On Tuesday, after months of meetings, the Planning & Zoning Commission voted unanimously 5-0 to approve an application for a large Greek Restaurant, Kyma Greenwich, with over 200 seats, plus a bakery and retail space in the buildings formerly occupied by the New York Sports Club and Sofia’s Costume Shop.
Due to the size of the restaurant it was likened by P&Z to a cruise ship in Greenwich Harbor.
The restaurant will be just off Greenwich Avenue where the largest restaurant is Ginger Man with about 150 seats.
Over the months there was discussion about whether the ground floor of the building was technically on Lewis Street or Liberty Way.
That was relevant because certain uses aren’t allowed on ground floors, and certain uses aren’t allowed on second floors.
Ultimately the Zoning Enforcement Officer determined the ground floor was on Lewis Street and Liberty Way was below ground.
Of note was that the sports club was a non-conforming use, and a P&Z rule of thumb is not to make a new use more non-conforming.
“You’re taking the gym and making something less detrimental to the neighborhood,” said P&Z director Katie DeLuca on Tuesday night.
Other concerns were traffic congestion and whether the large restaurant would monopolize parking in the municipal parking lot that is often full. But because the site is also between the front and rear building lines, it is exempt from parking requirements.
Other restaurant owners testified that their patrons are already often late for reservations because they can’t find a parking space.
The commission said in general the nearby municipal lots are busiest Monday through Friday at lunch time.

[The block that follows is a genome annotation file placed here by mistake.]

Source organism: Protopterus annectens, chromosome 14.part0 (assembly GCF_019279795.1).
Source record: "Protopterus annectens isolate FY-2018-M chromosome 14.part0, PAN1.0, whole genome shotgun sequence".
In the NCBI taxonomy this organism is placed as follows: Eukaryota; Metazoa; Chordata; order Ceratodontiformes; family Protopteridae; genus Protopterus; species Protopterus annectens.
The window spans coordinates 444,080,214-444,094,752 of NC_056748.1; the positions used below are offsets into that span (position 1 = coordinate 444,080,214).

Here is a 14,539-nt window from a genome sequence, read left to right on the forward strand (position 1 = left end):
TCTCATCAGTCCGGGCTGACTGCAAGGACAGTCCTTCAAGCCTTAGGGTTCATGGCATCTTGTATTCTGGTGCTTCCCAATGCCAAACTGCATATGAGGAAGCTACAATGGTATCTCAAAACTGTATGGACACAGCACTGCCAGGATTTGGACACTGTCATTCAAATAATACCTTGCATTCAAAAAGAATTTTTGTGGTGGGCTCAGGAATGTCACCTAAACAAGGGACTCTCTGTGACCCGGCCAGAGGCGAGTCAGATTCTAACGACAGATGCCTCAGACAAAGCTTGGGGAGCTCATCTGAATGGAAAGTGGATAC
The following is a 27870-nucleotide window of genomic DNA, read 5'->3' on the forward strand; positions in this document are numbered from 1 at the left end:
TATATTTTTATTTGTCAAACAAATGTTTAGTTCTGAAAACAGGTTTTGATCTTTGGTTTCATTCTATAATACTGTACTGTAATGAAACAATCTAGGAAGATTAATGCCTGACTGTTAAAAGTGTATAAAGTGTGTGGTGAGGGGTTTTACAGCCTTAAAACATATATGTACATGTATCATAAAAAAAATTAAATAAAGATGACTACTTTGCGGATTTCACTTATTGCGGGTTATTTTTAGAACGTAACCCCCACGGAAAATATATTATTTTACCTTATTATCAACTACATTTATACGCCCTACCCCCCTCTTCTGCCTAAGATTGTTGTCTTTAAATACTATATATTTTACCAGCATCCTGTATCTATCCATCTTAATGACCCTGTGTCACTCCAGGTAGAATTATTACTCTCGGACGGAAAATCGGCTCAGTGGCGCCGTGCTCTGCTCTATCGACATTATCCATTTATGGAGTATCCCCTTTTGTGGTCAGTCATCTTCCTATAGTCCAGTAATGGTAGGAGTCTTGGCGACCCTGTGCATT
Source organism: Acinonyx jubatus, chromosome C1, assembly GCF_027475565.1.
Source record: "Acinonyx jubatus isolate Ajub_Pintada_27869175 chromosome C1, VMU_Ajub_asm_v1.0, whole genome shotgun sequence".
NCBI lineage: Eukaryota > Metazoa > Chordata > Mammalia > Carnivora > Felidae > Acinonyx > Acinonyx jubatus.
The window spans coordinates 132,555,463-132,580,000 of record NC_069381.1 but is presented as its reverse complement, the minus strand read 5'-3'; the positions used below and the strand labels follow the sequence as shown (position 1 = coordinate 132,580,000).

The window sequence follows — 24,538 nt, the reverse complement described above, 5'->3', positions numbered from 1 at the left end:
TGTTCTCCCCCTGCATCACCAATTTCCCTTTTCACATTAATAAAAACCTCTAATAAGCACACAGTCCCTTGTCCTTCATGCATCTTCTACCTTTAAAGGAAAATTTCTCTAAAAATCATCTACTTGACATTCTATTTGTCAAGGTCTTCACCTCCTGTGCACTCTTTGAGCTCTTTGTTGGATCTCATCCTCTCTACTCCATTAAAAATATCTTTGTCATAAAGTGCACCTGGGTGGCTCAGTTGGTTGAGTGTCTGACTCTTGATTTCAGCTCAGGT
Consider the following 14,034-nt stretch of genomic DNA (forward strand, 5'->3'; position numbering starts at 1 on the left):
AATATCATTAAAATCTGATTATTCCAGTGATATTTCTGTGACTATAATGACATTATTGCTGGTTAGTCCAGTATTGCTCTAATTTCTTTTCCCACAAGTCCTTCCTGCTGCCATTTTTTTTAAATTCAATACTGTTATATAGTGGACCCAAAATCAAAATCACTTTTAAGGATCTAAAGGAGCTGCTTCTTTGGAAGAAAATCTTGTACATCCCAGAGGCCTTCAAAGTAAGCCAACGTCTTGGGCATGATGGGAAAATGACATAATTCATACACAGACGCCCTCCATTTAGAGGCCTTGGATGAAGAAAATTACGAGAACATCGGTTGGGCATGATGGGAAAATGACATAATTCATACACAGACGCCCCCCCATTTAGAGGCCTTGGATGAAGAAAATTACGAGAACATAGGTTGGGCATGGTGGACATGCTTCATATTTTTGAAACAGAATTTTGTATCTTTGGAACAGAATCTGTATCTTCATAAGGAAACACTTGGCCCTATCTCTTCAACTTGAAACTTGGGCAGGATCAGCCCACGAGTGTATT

Those concerns ultimately led the commission to condition their approval with caps on seating as follows:
125 max Lunch Monday-Friday
150 max Lunch on Saturday and Sunday
200 max at Dinner Monday – Sunday
75 max for special events
“I think we’re letting them open at a level that is economically sustainable for them,” said P&Z chair Margarita Alban. “As soon as they know how it’s playing out, we say in an X amount of time, come back in and we’ll talk about expanding it, if it’s going okay.”
Alban said traffic, congestion and impacts on surrounding businesses should be monitored before a return with a request for more seating.
“We all spend enough time downtown that if it’s really bad news everybody’s going to know,” she added. “I’ve been tracking the hot restaurants that have opened recently on the Avenue – within 2 weeks of opening, the ones that are much acclaimed and popular – you can’t get a reservation. We’ll know instantly when they open how they’re doing.”
“Our concern is how does it affect other businesses that are already there and have gotten through Covid?” Alban asked. “That’s our job.”
“We’re not being arbitrary. We have picked approximately a 10% reduction, roughly, that we think will give us sufficient flexibility,” Alban said. “This isn’t a free market situation in that you have a limited resource. You have a one way street, old neighborhood. Lots of restaurants and lots going on.”
Of note was the applicant secured an arrangement with an office building at 67 Mason Street to lease 25 surface parking spots there in the evening.
That arrangement became a condition of approval.
The commission had for months pushed the applicant to do a soft opening, but the response was reluctant given they said $6 million was being invested in the restaurant.
The caps on seating were something of a compromise as the applicant had requested more seating.
The commission approved the application, with the seating caps, and told the applicant to see how it goes and possibly return with a request to increase seating.
Voting were P&Z commissioners chair Margarita Alban, Nick Macri, Peter Lowe, Arn Welles and Peter Levy.
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